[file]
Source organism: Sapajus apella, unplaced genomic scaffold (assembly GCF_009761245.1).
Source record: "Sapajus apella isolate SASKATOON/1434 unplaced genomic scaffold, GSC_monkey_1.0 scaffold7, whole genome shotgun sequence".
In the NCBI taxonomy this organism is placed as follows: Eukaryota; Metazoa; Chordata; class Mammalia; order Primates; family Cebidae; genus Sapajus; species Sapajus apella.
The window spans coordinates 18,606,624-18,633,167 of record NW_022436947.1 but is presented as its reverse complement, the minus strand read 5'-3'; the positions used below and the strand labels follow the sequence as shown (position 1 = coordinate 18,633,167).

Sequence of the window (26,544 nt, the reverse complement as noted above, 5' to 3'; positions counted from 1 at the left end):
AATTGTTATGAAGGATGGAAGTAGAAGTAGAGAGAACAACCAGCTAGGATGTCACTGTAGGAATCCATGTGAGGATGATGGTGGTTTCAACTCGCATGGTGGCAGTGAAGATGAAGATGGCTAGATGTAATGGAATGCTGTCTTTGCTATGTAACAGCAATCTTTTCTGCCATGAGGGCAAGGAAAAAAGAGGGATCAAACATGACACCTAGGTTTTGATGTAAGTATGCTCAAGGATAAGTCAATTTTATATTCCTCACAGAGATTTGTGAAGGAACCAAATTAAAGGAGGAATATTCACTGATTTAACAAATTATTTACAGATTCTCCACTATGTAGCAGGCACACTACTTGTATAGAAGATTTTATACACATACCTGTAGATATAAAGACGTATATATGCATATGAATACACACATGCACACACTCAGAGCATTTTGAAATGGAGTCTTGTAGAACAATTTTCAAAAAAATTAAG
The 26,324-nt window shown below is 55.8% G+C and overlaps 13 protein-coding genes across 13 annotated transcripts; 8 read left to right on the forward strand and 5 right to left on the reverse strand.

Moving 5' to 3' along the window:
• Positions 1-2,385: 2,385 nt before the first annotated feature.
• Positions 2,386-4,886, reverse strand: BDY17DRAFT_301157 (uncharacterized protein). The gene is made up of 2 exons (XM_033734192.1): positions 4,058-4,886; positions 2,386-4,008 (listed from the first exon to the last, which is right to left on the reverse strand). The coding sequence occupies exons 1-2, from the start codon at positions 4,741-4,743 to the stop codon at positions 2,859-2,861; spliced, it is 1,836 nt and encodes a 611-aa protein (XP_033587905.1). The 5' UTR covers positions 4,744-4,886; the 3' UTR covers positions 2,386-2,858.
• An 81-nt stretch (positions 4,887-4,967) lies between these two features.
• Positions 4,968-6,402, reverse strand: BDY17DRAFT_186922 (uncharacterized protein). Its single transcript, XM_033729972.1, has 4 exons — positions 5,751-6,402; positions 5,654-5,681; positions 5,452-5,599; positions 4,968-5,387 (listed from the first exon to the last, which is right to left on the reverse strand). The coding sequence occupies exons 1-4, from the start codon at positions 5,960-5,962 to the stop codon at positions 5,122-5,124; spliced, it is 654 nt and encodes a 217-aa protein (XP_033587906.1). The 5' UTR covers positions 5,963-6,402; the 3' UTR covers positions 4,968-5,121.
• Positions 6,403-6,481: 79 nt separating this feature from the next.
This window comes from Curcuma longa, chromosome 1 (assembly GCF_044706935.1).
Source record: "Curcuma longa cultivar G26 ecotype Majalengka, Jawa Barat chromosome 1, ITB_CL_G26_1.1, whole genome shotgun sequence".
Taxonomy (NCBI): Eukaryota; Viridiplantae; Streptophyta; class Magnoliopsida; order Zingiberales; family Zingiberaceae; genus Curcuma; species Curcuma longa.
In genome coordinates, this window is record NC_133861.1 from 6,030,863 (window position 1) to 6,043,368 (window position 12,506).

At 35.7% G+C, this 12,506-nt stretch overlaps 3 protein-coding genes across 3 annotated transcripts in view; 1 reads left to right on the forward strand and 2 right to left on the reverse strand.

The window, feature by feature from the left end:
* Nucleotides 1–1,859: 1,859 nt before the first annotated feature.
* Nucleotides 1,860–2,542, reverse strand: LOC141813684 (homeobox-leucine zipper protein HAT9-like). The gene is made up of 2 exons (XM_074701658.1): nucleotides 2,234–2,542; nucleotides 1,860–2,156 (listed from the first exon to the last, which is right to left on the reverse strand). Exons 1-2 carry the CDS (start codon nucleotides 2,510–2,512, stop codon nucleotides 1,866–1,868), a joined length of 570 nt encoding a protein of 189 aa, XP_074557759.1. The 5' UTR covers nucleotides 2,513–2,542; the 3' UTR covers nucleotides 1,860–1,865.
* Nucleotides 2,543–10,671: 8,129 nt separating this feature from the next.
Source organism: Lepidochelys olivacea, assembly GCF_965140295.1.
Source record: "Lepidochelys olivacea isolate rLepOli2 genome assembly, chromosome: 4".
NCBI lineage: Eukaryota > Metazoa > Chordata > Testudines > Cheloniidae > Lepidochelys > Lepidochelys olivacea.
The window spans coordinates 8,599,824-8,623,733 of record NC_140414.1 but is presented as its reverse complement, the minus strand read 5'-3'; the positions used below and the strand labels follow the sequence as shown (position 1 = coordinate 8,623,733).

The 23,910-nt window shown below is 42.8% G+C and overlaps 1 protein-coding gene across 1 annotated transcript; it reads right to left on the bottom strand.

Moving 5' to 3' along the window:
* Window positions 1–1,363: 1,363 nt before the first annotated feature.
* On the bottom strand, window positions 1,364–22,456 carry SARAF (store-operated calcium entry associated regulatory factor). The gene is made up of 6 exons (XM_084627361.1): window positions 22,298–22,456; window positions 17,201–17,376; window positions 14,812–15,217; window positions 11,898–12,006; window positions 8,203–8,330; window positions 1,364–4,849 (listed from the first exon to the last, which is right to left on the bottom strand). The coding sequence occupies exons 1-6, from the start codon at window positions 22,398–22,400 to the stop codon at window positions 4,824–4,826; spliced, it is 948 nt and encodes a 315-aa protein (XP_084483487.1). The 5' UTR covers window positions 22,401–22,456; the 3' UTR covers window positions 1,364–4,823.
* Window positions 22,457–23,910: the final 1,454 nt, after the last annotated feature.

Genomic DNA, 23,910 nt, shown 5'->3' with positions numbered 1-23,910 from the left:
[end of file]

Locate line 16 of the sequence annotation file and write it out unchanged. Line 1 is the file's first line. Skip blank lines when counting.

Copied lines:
Taxonomy (NCBI): Eukaryota; Viridiplantae; Streptophyta; class Magnoliopsida; order Zingiberales; family Zingiberaceae; genus Curcuma; species Curcuma longa.